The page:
U.S. President Joe Biden's decision to reappoint Federal Reserve Chair Jerome Powell arrives at a critical juncture for the central bank.
Federal Reserve policymakers are publicly debating whether to withdraw support for the U.S. economy more quickly to deal with surging inflation, with one of the central bank's most influential officials signaling on Friday that the idea will be on the table at the Fed's next meeting.
As President Joe Biden nears a decision on appointing a Federal Reserve chair, action over the matter continued to pick up on Friday in the U.S. Senate, which must confirm the choice, with a key moderate Democrat seeking time with the potential nominees and two more progressive lawmakers voicing opposition to the incumbent, Jerome Powell.
The Federal Reserve Bank of Dallas has kicked off a search for a new president to replace Robert Kaplan, the bank's previous top executive who left last month after a scandal over his personal financial transactions.
A public debate among Federal Reserve policymakers over how to respond to high inflation intensified on Tuesday, even as U.S. President Joe Biden neared a decision about who will lead the central bank for the next four years.
(Reuters) -San Francisco Federal Reserve Bank President Mary Daly on Tuesday said it will be mid-2022 before there is clarity on the true state of the labor market and the outlook for inflation, urging policy patience in the meantime.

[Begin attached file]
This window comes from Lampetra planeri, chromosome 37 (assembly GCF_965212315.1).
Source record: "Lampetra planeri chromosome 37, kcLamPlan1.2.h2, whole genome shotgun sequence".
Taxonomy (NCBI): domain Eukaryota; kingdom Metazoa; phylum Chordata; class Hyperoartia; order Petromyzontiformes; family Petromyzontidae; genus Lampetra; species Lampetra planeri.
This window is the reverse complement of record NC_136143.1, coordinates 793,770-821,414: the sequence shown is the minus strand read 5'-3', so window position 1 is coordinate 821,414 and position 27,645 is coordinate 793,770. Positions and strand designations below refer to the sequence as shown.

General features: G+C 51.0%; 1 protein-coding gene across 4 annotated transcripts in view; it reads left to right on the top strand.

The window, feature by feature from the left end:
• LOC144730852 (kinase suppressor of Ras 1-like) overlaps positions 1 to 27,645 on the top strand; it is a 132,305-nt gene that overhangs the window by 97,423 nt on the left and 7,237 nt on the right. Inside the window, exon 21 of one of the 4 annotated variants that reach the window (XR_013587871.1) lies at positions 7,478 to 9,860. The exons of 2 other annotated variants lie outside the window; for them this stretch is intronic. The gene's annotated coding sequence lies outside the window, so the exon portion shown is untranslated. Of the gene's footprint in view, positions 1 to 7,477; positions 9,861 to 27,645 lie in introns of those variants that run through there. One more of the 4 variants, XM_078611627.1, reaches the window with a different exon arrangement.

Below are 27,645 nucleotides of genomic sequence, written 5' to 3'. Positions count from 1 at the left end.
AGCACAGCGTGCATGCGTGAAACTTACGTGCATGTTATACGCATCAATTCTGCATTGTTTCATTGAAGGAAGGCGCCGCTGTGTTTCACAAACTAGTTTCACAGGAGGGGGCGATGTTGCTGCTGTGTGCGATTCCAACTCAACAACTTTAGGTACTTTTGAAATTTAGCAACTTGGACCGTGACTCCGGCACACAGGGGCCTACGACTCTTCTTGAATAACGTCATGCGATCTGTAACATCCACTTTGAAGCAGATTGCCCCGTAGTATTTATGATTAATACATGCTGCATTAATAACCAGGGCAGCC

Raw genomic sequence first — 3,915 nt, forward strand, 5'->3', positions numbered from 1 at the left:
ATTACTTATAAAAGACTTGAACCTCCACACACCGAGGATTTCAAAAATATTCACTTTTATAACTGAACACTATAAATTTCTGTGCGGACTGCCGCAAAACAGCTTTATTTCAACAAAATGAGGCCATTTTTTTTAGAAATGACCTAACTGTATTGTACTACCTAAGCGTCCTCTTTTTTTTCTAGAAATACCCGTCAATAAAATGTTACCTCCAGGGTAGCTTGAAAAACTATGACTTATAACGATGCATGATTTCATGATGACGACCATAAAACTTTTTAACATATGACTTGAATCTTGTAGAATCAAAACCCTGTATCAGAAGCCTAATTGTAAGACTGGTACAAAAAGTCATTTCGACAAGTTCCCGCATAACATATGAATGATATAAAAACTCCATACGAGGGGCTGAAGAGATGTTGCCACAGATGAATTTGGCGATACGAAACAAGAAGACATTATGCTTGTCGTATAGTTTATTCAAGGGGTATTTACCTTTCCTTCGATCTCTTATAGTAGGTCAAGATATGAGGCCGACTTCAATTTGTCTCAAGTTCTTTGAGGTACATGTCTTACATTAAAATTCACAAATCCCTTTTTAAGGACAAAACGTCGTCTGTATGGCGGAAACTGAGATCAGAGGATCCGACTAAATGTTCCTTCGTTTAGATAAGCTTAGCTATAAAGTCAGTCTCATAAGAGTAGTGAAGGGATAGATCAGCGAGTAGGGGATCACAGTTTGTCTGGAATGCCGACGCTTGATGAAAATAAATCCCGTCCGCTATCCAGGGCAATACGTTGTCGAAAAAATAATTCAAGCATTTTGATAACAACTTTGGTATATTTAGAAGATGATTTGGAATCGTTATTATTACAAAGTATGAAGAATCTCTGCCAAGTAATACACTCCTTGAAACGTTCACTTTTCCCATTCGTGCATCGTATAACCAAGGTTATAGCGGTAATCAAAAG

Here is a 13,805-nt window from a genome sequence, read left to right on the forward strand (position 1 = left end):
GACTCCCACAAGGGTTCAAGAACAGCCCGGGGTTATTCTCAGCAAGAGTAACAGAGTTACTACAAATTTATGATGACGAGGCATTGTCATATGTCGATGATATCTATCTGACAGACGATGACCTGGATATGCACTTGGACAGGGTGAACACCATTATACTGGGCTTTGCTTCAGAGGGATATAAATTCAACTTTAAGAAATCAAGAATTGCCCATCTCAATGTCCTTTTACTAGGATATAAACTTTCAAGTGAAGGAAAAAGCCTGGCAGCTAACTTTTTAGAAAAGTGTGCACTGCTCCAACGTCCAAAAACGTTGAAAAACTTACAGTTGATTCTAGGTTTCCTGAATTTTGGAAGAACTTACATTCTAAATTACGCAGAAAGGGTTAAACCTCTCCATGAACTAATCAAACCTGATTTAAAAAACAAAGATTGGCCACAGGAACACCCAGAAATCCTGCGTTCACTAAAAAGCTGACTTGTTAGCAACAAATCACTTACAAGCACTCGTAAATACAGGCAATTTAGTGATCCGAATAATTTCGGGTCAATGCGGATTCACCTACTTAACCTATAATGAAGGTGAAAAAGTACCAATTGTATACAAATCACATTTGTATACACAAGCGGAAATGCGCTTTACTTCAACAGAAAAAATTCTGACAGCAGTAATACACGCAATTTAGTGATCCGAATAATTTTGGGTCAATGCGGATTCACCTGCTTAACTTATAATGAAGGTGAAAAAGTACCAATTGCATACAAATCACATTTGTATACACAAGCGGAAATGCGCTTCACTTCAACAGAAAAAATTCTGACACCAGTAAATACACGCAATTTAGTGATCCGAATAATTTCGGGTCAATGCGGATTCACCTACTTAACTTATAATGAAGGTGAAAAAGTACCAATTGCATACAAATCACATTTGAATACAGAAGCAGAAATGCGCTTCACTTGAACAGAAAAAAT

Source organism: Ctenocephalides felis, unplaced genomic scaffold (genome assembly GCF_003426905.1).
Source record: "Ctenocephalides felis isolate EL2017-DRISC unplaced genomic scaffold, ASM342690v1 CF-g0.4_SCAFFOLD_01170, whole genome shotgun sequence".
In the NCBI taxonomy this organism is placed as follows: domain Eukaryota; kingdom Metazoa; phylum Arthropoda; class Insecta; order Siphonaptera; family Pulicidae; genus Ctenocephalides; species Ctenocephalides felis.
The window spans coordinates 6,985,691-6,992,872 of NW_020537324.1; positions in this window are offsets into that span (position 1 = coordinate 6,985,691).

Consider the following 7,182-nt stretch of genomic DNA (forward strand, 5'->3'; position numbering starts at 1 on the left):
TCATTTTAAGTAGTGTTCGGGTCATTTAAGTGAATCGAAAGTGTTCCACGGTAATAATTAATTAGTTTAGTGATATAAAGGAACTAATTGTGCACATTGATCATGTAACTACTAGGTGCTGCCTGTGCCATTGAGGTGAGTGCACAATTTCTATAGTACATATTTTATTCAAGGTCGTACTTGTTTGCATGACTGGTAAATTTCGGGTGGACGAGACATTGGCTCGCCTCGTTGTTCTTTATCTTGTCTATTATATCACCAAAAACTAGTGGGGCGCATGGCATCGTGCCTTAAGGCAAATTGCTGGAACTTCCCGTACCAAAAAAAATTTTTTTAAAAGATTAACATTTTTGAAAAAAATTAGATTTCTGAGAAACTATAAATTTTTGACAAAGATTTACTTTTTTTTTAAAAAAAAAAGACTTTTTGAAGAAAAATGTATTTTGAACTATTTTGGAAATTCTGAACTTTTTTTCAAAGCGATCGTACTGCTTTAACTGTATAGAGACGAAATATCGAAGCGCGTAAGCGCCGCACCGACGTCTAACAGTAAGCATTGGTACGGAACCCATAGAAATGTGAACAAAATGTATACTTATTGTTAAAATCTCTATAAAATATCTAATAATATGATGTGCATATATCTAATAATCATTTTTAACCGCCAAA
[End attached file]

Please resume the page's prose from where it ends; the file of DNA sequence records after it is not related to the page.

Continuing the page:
WASHINGTON (Reuters) -U.S. Federal Reserve officials on Monday turned their focus toward a debate over monetary policy that will heat up in coming months as the Fed slows the pace of its asset purchases, clearing the decks for interest rate hikes as soon as next year.
WASHINGTON The Federal Reserve threw its weight back behind the drive for a full U.S. jobs recovery on Wednesday, restating its belief that current high inflation is "expected to be transitory" and, despite risks to that view, arguing that price pressures will ease and pave the way for stronger employment and economic growth in the months to come. | Video
It is hardly a secret by now that the Federal Reserve is going to reduce its support for the U.S. economy soon: starting this month it will likely begin to pare its monthly asset purchases by $15 billion each month until ending them by mid-2022.